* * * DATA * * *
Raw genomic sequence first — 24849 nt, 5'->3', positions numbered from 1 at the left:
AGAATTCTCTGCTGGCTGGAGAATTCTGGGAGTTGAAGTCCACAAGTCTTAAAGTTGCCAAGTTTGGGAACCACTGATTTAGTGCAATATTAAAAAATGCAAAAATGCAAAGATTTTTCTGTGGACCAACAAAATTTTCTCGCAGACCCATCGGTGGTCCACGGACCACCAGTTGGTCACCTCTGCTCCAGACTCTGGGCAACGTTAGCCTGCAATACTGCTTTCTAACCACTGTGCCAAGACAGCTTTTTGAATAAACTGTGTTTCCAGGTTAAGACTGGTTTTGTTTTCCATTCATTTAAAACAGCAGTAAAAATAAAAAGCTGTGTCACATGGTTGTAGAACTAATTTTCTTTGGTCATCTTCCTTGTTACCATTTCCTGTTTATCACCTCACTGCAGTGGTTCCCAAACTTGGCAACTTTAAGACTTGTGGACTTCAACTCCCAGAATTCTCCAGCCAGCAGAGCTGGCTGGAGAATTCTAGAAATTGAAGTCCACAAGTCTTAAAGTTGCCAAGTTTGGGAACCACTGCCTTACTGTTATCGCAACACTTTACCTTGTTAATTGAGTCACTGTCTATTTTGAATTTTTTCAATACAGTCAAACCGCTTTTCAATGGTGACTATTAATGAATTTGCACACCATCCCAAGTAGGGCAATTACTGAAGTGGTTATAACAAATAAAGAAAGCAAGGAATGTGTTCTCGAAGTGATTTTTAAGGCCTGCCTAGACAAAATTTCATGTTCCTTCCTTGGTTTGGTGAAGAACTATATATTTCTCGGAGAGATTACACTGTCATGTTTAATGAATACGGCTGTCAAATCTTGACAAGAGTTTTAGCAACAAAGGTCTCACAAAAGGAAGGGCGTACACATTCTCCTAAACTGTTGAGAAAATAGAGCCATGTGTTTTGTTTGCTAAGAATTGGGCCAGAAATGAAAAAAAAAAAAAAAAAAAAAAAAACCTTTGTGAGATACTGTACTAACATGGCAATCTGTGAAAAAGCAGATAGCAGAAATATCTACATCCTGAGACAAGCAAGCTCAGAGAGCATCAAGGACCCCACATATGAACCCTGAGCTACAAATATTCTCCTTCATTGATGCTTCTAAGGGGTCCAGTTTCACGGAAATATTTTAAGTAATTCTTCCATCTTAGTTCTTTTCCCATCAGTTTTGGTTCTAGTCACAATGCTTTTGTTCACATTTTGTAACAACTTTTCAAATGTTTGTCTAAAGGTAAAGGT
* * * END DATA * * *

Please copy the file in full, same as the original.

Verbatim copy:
Raw genomic sequence first — 24849 nt, 5'->3', positions numbered from 1 at the left:
AGAATTCTCTGCTGGCTGGAGAATTCTGGGAGTTGAAGTCCACAAGTCTTAAAGTTGCCAAGTTTGGGAACCACTGATTTAGTGCAATATTAAAAAATGCAAAAATGCAAAGATTTTTCTGTGGACCAACAAAATTTTCTCGCAGACCCATCGGTGGTCCACGGACCACCAGTTGGTCACCTCTGCTCCAGACTCTGGGCAACGTTAGCCTGCAATACTGCTTTCTAACCACTGTGCCAAGACAGCTTTTTGAATAAACTGTGTTTCCAGGTTAAGACTGGTTTTGTTTTCCATTCATTTAAAACAGCAGTAAAAATAAAAAGCTGTGTCACATGGTTGTAGAACTAATTTTCTTTGGTCATCTTCCTTGTTACCATTTCCTGTTTATCACCTCACTGCAGTGGTTCCCAAACTTGGCAACTTTAAGACTTGTGGACTTCAACTCCCAGAATTCTCCAGCCAGCAGAGCTGGCTGGAGAATTCTAGAAATTGAAGTCCACAAGTCTTAAAGTTGCCAAGTTTGGGAACCACTGCCTTACTGTTATCGCAACACTTTACCTTGTTAATTGAGTCACTGTCTATTTTGAATTTTTTCAATACAGTCAAACCGCTTTTCAATGGTGACTATTAATGAATTTGCACACCATCCCAAGTAGGGCAATTACTGAAGTGGTTATAACAAATAAAGAAAGCAAGGAATGTGTTCTCGAAGTGATTTTTAAGGCCTGCCTAGACAAAATTTCATGTTCCTTCCTTGGTTTGGTGAAGAACTATATATTTCTCGGAGAGATTACACTGTCATGTTTAATGAATACGGCTGTCAAATCTTGACAAGAGTTTTAGCAACAAAGGTCTCACAAAAGGAAGGGCGTACACATTCTCCTAAACTGTTGAGAAAATAGAGCCATGTGTTTTGTTTGCTAAGAATTGGGCCAGAAATGAAAAAAAAAAAAAAAAAAAAAAAAACCTTTGTGAGATACTGTACTAACATGGCAATCTGTGAAAAAGCAGATAGCAGAAATATCTACATCCTGAGACAAGCAAGCTCAGAGAGCATCAAGGACCCCACATATGAACCCTGAGCTACAAATATTCTCCTTCATTGATGCTTCTAAGGGGTCCAGTTTCACGGAAATATTTTAAGTAATTCTTCCATCTTAGTTCTTTTCCCATCAGTTTTGGTTCTAGTCACAATGCTTTTGTTCACATTTTGTAACAACTTTTCAAATGTTTGTCTAAAGGTAAAGGT